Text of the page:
Managing the In-Laws at Christmas: How to set appropriate boundaries so you ALL can enjoy the holiday!

It’s Wednesday, the day when we always talk marriage. And today I’ve got a doozy of a topic for you: handling the in-laws at Christmas.

For some of you it’s easy. Your in-laws are great and you love them. For some of you it’s even easier: they live on the other side of the country! But for many of you, in-law relationships are stressful.

They come to visit (or you go to visit), and the tension fills the air. You don’t do anything right. It’s clear they don’t like you. They spoil the kids and ignore what you say. They feed them chocolate, or tell you you shouldn’t discipline them. Or they do the opposite and say that children should never make noise and why are your kids so out of control?

And your husband sits there and takes it.

And you feel so alone, even though it’s your family.

Maybe for you it’s not that bad, but you do find that your husband is a different person with his parents than he is with everybody else. And you don’t understand it.

So here are some thoughts for Christmas sanity when in-laws are involved.

1. Respect should be part of all relationships (even with in-laws), whether Christian or not.

You should treat your in-laws with respect, and they should treat you with respect. If they do not treat you that way, you need to speak up. Talk to your husband about it. Even talk to your mother-in-law about it. But you shouldn’t be in a situation where your children see another adult talking down to you.

Someone very close to me allowed her marriage to be ruined because her parents were constantly griping about her husband’s inadequacies. She did nothing to stop it, and not surprisingly, within five years they were split up. It was needless. No one should criticize you or talk down to you.

And if you have bullies in your family–and adults can be bullies, too!–I’ve got a post on how to handle adult bullies here.

2. Draw boundaries around your time during the Christmas season.

Christmas is such a special time of the year. I think we wreck it by spending it in the car, going back and forth to all the extended family. And what is worse, each portion of the extended family wants their “own” time with us.

Consider throwing a party of your own, and saying, “anyone who wants to see us, has to come to us at this time.” It will be hectic, but it’s better than spending your life on the road. My mother has joined my in-laws for Christmas at my house before, so we’re all one big, happy family. It works out well, and that way I don’t have to make two Christmas dinners. After a while, you need to create the kind of Christmas your family wants.

And it’s okay to say: this year we’re not visiting anyone. Or this year, we want to have Christmas just us at our home. We’ll visit you in the New Year, or you can come to us. There’s nothing wrong with that.

3. You and your husband need to be on the same page about how you carve out time with family and how they treat you.

This is really the kicker, isn’t it? What if he doesn’t see how his mother irks you? What if he doesn’t notice how his father subtly insults you? What if he thinks you’re blowing things out of proportion?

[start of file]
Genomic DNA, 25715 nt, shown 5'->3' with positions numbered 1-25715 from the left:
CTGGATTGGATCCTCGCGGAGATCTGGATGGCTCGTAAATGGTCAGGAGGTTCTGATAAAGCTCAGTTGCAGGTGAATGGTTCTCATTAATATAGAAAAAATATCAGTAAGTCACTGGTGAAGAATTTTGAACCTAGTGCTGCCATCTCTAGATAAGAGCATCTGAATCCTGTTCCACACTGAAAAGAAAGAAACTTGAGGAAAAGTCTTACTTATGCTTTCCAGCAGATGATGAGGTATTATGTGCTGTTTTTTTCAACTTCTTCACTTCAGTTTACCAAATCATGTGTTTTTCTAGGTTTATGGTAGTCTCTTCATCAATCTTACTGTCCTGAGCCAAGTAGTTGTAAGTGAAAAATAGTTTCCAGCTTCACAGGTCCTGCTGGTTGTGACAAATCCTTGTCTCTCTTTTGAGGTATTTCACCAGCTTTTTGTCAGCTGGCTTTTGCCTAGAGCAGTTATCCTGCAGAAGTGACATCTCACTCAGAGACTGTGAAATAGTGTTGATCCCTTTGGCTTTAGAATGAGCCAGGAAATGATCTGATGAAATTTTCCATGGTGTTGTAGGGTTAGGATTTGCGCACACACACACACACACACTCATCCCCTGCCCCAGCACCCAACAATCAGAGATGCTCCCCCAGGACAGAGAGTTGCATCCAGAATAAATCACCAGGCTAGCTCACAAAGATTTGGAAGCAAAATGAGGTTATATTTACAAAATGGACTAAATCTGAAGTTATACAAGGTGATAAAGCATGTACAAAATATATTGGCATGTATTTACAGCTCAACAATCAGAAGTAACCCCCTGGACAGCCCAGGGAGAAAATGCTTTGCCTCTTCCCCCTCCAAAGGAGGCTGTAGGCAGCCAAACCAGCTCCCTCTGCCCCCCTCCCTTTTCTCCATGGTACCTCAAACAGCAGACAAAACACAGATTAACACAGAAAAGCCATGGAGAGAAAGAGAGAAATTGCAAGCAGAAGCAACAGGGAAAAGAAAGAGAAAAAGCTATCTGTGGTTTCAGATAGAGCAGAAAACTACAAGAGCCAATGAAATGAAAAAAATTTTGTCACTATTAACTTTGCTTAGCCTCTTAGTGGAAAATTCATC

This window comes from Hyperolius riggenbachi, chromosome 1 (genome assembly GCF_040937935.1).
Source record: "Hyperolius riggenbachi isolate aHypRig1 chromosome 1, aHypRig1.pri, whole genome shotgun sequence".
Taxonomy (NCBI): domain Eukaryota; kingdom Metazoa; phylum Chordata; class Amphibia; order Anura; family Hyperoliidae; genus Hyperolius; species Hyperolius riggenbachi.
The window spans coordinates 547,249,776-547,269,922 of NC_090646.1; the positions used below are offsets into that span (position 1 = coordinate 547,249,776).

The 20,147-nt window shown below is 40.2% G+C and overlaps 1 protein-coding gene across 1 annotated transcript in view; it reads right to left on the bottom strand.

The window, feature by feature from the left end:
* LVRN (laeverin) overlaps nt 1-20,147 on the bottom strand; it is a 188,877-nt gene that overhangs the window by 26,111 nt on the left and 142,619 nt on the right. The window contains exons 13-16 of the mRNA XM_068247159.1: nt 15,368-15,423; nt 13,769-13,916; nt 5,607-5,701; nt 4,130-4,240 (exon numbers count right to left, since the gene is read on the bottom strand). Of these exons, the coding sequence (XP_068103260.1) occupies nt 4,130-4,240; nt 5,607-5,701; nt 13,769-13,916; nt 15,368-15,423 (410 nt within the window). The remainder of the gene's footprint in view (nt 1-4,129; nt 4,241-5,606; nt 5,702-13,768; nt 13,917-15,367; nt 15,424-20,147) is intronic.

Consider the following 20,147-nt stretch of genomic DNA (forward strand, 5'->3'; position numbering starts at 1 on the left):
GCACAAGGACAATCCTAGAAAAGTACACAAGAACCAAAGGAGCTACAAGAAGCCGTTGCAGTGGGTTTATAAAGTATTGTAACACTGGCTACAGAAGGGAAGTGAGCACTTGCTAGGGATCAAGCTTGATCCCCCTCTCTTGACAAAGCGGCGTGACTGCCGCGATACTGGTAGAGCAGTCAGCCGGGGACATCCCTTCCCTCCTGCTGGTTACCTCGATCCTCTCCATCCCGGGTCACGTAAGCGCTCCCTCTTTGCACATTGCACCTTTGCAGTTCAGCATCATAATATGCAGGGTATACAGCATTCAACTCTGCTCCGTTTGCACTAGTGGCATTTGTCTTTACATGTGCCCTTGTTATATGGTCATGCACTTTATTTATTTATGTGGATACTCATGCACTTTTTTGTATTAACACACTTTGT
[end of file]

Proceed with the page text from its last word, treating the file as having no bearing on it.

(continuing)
Can I be a devil’s advocate for a moment? Is he right? When I got married, I didn’t have much in common with my in-laws. But I threw myself into the relationship, and decided to love them. And I genuinely do! Others of my sisters-in-law spent much longer getting to love them (and some still don’t), and it’s not entirely their fault. My mother-in-law does take time warming up to people IF those people didn’t make great first impressions.

Now, my mother-in-law is actually an amazing mother-in-law. She loves me and she’s never interfered with my marriage or with how I’ve raised the girls. But I have another young friend who has been married for just over a year who doesn’t like her mother-in-law very much because the house is so much more formal than her own family of origin. But that doesn’t matter! You have to get beyond that when you’re married and just love her.

That being said, if your mother-in-law is very difficult, you have to talk to your husband about it. And ask him to draw boundaries. He is the key to your relationship, and he should be on your side. You are his wife. If he isn’t, talk to him, pray about it, and just try to love your mother-in-law. But make plans so that the time you spend with them is minimized this Christmas.

Finally, I would just encourage you to decide what Christmas you want to have. Don’t let in-laws and parents dictate it. If you have children, they come first. What kind of Christmas do you want for them? You don’t have to live for everybody else’s expectations. You can make your own.

But when you talk to your husband about it, don’t attack him or his parents.

Just share your feelings. And see what happens!

Please share your stories of in-laws in the comments, either to encourage others or to ask for help! I have great readers, and I’m sure many could offer another perspective that may prove very helpful!

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